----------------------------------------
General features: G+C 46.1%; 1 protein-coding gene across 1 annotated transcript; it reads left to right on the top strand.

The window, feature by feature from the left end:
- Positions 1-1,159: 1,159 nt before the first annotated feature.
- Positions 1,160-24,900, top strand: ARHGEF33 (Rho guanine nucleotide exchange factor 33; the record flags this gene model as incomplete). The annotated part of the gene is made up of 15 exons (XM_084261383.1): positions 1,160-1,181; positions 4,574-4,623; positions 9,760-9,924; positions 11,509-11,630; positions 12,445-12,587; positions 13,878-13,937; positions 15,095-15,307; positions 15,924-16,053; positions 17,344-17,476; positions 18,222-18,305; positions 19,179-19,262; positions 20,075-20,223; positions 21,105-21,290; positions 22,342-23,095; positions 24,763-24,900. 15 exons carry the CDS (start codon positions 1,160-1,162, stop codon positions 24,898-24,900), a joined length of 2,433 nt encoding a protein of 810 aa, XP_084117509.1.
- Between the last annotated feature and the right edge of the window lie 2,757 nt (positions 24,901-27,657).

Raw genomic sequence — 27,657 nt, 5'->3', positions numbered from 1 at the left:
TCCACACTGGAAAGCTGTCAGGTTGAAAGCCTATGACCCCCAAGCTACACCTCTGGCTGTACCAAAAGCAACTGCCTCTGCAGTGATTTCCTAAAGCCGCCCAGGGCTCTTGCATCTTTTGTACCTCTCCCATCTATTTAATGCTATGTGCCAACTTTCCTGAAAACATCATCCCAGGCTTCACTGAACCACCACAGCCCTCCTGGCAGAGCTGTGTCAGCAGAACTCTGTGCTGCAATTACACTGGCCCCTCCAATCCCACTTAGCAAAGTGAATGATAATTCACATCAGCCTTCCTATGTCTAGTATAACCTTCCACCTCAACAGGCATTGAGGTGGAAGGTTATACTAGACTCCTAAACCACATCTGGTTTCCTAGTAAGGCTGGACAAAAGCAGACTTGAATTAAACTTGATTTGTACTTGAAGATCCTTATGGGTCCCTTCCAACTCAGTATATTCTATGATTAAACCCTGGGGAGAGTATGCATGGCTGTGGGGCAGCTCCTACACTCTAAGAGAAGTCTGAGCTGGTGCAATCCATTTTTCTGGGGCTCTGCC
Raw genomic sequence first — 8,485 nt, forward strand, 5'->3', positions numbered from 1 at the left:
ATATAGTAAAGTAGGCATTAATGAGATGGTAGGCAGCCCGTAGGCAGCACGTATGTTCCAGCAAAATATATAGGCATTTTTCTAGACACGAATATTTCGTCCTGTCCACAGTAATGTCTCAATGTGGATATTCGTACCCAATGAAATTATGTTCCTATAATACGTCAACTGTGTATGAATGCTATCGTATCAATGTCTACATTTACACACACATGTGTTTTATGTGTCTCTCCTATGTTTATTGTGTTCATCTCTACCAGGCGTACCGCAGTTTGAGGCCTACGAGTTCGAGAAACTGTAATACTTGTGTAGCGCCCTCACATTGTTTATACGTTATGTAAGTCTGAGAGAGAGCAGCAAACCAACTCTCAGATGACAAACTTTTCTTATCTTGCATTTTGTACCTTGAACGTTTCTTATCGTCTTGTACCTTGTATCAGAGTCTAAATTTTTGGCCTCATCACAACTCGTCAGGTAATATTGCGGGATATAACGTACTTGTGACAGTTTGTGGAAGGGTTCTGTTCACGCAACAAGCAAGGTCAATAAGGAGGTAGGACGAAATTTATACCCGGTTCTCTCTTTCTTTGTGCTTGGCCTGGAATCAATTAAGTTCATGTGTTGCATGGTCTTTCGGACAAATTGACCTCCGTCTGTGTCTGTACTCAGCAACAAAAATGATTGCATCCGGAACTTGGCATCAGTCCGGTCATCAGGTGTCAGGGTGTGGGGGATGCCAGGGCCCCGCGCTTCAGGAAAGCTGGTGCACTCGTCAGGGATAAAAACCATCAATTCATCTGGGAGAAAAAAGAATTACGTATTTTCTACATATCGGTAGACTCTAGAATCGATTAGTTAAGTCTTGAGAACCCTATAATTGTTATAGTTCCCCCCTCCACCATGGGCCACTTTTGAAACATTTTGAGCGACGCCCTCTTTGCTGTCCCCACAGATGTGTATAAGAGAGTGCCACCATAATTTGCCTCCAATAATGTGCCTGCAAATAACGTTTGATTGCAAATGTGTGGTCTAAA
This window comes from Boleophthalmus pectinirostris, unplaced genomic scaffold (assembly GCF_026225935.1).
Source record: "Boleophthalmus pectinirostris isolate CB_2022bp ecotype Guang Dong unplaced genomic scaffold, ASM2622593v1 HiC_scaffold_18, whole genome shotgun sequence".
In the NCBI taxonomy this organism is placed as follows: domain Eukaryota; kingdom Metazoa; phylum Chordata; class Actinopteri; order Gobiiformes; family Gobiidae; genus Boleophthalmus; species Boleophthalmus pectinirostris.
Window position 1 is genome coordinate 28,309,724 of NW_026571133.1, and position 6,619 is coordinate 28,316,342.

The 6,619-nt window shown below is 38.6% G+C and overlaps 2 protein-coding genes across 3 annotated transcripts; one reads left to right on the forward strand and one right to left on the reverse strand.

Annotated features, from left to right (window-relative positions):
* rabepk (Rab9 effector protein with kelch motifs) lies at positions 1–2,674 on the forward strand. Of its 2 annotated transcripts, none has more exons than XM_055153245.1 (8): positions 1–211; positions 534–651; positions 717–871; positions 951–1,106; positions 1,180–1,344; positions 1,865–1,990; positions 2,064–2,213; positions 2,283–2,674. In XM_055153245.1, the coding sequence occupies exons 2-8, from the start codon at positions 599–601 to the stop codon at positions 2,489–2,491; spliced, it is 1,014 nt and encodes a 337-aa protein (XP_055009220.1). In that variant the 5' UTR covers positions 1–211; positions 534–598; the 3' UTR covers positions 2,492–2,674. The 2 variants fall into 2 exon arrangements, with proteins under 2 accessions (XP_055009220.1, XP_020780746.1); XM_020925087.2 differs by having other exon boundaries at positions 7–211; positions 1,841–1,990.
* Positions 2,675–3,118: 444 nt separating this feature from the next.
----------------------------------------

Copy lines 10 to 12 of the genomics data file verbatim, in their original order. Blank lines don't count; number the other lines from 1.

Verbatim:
This window comes from Boleophthalmus pectinirostris, unplaced genomic scaffold (assembly GCF_026225935.1).
Source record: "Boleophthalmus pectinirostris isolate CB_2022bp ecotype Guang Dong unplaced genomic scaffold, ASM2622593v1 HiC_scaffold_18, whole genome shotgun sequence".
In the NCBI taxonomy this organism is placed as follows: domain Eukaryota; kingdom Metazoa; phylum Chordata; class Actinopteri; order Gobiiformes; family Gobiidae; genus Boleophthalmus; species Boleophthalmus pectinirostris.